You can increase the scope of relevant technical skills or tighten it up as one way of controlling the genre-fidelity of the game - fewer skill possibilities tend to feel more like hard science fiction or low-magic settings, while being able to use your biology skill to figure out how to stop the black hole from consuming your home planet puts you firmly in science fantasy and epic fantasy.


The apparatus is the combination of gear, resources, allies, and other stuff the PCs need to be able to stop the problem.

The apparatus the PCs need is generated from their skill rolls after the examination, and should fall within its domain. A bunch of physicists might try to solve the problem with a weird ray apparatus, a wizard might need to assemble a bunch of artifacts and cast a special ritual, etc. The challenge at this phase is to assemble the apparatus. It might be as simple as a few skill rolls (if you wanted to gloss over it and focus on other parts of play), it might be some fetch quests to grab the rare materials, it might be the case that someone has already built the necessary bits and you just have to steal it from them, or any other option you can think of.

Regardless of how difficult the apparatus is to assemble and how complicated you want this part of the adventure to be, I do recommend that any apparatus contains at least 1-2 flaws. These don't necessarily prevent it from working, but they represent hindrances and risks associated with activating it. For example, a weird ray gun might be extremely short ranged, and require you to get dangerously close to zap the hole in space and time with it. Or the artifacts might only be one-use with a low chance of functioning.

To compensate for these flaws typically requires further examinations as above, but of different elements of the problem. Each time the PCs complete another examination, they can either try to create another apparatus (which will have different flaws, perhaps more easily ameliorated), or eradicate some of the flaws in their existing apparatus (adding more uses, a longer range, a better chance of working, etc.). As mentioned above, by increasing the effects of the problem with each examination, you can prevent the PCs from being able to completely trivialise solving the problem by examining things over and over until they have a flawless apparatus.


The activation is the part where the PCs go to use the apparatus and try to resolve the problem. Typically, you're trying to ameliorate or avoid the flaws of the apparatus, without being overwhelmed by the effects of the problem. You might be trying to get your spaceship close enough to the black hole to fire the graviton bomb without being torn apart, you might be trying to insert the virus into the command terminal, you might be trying to overcome the field of blight energy to get close enough to bless the unholy altar, etc. Enemies might be trying to stop you, but the referee and players should understand that defeating them is only a secondary goal (avoiding, bribing or otherwise neutralising them should be fine). Usually at this point, the effects of the problem are ramping up in severity. They may not climax (especially if the PCs are unsuccessful and need to try again with a different apparatus) but they should be enough to significantly affect almost any action characters are taking.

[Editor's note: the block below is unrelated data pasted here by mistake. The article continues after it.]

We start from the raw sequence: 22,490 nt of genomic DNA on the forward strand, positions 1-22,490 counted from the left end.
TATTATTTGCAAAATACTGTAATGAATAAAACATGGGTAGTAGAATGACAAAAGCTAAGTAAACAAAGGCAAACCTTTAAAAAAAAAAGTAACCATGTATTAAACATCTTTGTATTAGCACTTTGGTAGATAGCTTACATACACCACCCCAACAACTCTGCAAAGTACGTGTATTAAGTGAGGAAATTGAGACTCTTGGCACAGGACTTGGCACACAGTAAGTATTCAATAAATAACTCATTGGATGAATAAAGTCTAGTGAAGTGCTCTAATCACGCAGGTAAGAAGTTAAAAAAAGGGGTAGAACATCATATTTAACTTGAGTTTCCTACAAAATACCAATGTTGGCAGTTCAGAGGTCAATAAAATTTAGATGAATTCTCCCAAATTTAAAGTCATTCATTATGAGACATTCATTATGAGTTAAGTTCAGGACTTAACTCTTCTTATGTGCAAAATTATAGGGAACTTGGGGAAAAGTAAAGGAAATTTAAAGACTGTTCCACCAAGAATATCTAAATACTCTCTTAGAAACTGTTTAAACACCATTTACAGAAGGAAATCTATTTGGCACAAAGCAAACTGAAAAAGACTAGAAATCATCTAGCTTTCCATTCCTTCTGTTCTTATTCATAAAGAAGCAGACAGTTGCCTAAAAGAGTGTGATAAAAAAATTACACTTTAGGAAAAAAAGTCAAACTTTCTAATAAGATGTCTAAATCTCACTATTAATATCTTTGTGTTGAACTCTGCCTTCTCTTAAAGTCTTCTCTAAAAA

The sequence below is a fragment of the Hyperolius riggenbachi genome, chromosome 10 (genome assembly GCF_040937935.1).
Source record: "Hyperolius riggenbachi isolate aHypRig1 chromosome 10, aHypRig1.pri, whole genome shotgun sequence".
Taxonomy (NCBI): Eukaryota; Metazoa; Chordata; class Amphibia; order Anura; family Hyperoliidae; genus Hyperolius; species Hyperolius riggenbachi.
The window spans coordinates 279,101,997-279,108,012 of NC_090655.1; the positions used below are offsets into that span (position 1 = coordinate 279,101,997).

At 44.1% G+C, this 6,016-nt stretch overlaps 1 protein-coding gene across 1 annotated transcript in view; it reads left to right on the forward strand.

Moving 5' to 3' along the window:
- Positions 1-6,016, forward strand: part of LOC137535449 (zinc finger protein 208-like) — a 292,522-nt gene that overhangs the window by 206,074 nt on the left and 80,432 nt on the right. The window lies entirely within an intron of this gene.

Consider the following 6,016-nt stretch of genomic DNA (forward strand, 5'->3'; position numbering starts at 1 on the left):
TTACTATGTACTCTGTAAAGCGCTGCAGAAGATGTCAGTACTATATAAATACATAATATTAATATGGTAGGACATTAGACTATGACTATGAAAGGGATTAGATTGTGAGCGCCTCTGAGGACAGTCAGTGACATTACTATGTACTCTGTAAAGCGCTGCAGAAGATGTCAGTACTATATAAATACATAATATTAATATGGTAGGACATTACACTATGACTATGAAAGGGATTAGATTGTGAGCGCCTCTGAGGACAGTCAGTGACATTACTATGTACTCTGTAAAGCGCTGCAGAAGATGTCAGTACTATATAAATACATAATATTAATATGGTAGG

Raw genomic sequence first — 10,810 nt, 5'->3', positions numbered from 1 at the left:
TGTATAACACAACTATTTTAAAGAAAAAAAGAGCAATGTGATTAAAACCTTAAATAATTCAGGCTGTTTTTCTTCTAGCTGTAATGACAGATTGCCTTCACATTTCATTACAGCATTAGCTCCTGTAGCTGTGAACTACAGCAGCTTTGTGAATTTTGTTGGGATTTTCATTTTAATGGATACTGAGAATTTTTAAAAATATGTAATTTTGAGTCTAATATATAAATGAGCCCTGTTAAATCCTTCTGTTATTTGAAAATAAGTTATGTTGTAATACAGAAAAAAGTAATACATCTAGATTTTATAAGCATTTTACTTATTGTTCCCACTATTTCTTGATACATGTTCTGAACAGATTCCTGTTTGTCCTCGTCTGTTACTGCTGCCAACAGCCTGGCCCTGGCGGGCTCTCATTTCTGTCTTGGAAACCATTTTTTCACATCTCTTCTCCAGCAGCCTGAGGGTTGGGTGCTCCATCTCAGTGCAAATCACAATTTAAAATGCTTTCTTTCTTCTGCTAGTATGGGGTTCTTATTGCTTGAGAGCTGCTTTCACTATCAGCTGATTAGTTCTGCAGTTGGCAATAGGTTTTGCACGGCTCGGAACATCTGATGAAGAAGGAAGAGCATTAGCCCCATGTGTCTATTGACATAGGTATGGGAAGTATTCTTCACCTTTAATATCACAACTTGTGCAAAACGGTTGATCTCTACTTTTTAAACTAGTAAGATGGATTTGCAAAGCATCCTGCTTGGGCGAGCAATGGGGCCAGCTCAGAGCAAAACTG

A successful activation resolves the problem. There might be consequences, but the problem will not get any worse from this point on.


You typically need multiple effects for a good technical problem (2-5). Effects should drive decision-making, and should start off mild, able to compensated for with minimal effort. As time goes on, the effects worsen, until much of the final activation's success is driven by how well you can deal with the conditions.

One common problem I've found in technical plots is to escalate too rapidly or slowly. In the first case, you go from everything being fine and normal, to the sudden, imminent, looming destruction, with very little in between (sometimes there's some atmospheric description, but mechanically, nothing changes). The second option often involves getting lost in book-keeping, with something like "You get a cumulative -1 to all stats per day" (or whatever) which then goes wonky the first time the referee fudges on time. I suggest designing your effects as clearly distinct phases which replace one another, rather than simply being cumulative. Cumulative stuff is harder to keep track of (for very little thematic pay off).

Not all phases should be fatal if you fail a roll (in fact, most shouldn't be) but instead should require the PCs to expend resources, whether in-game ones like oxygen, rare materials, spells, etc. or metagame ones like friendship points or whatever as the crisis takes a mental toll. One big non-fatal effect at a time lets you run a scene or two where the PCs notice and compensate for it, while clearly indicating the progression towards the final crisis, as phases gradually grow more severe.

Anyhow, this is just a mental model, but I find it's a useful one that has helped me run technical plots without missing essential details or focusing on the least fun parts of such plots.